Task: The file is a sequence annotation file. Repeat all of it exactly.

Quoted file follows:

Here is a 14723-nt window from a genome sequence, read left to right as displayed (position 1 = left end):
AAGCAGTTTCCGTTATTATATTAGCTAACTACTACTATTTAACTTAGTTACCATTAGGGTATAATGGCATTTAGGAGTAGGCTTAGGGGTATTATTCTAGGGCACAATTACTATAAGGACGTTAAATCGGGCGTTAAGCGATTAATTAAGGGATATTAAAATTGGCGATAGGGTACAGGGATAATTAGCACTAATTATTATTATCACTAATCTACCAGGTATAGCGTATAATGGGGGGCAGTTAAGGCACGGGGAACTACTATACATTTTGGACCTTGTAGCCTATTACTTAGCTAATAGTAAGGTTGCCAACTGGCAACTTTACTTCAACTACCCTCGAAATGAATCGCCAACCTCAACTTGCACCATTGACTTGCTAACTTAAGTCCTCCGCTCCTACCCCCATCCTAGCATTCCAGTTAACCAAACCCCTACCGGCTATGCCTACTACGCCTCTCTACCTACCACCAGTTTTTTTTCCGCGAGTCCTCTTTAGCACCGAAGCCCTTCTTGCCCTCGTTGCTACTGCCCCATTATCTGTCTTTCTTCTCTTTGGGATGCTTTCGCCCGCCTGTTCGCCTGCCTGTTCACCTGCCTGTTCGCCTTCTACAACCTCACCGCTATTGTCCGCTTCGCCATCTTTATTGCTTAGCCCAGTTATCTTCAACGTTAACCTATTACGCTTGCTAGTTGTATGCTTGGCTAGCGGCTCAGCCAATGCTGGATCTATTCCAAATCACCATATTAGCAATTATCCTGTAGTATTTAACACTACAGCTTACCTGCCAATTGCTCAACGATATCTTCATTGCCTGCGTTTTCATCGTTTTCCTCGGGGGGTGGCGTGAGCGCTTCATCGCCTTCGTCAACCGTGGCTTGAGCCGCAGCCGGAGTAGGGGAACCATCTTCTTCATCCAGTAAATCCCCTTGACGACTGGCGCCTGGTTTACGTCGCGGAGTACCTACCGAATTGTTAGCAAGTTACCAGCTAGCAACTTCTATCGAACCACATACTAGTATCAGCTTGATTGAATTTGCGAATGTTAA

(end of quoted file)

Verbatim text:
Here is a 14723-nt window from a genome sequence, read left to right as displayed (position 1 = left end):
AAGCAGTTTCCGTTATTATATTAGCTAACTACTACTATTTAACTTAGTTACCATTAGGGTATAATGGCATTTAGGAGTAGGCTTAGGGGTATTATTCTAGGGCACAATTACTATAAGGACGTTAAATCGGGCGTTAAGCGATTAATTAAGGGATATTAAAATTGGCGATAGGGTACAGGGATAATTAGCACTAATTATTATTATCACTAATCTACCAGGTATAGCGTATAATGGGGGGCAGTTAAGGCACGGGGAACTACTATACATTTTGGACCTTGTAGCCTATTACTTAGCTAATAGTAAGGTTGCCAACTGGCAACTTTACTTCAACTACCCTCGAAATGAATCGCCAACCTCAACTTGCACCATTGACTTGCTAACTTAAGTCCTCCGCTCCTACCCCCATCCTAGCATTCCAGTTAACCAAACCCCTACCGGCTATGCCTACTACGCCTCTCTACCTACCACCAGTTTTTTTTCCGCGAGTCCTCTTTAGCACCGAAGCCCTTCTTGCCCTCGTTGCTACTGCCCCATTATCTGTCTTTCTTCTCTTTGGGATGCTTTCGCCCGCCTGTTCGCCTGCCTGTTCACCTGCCTGTTCGCCTTCTACAACCTCACCGCTATTGTCCGCTTCGCCATCTTTATTGCTTAGCCCAGTTATCTTCAACGTTAACCTATTACGCTTGCTAGTTGTATGCTTGGCTAGCGGCTCAGCCAATGCTGGATCTATTCCAAATCACCATATTAGCAATTATCCTGTAGTATTTAACACTACAGCTTACCTGCCAATTGCTCAACGATATCTTCATTGCCTGCGTTTTCATCGTTTTCCTCGGGGGGTGGCGTGAGCGCTTCATCGCCTTCGTCAACCGTGGCTTGAGCCGCAGCCGGAGTAGGGGAACCATCTTCTTCATCCAGTAAATCCCCTTGACGACTGGCGCCTGGTTTACGTCGCGGAGTACCTACCGAATTGTTAGCAAGTTACCAGCTAGCAACTTCTATCGAACCACATACTAGTATCAGCTTGATTGAATTTGCGAATGTTAA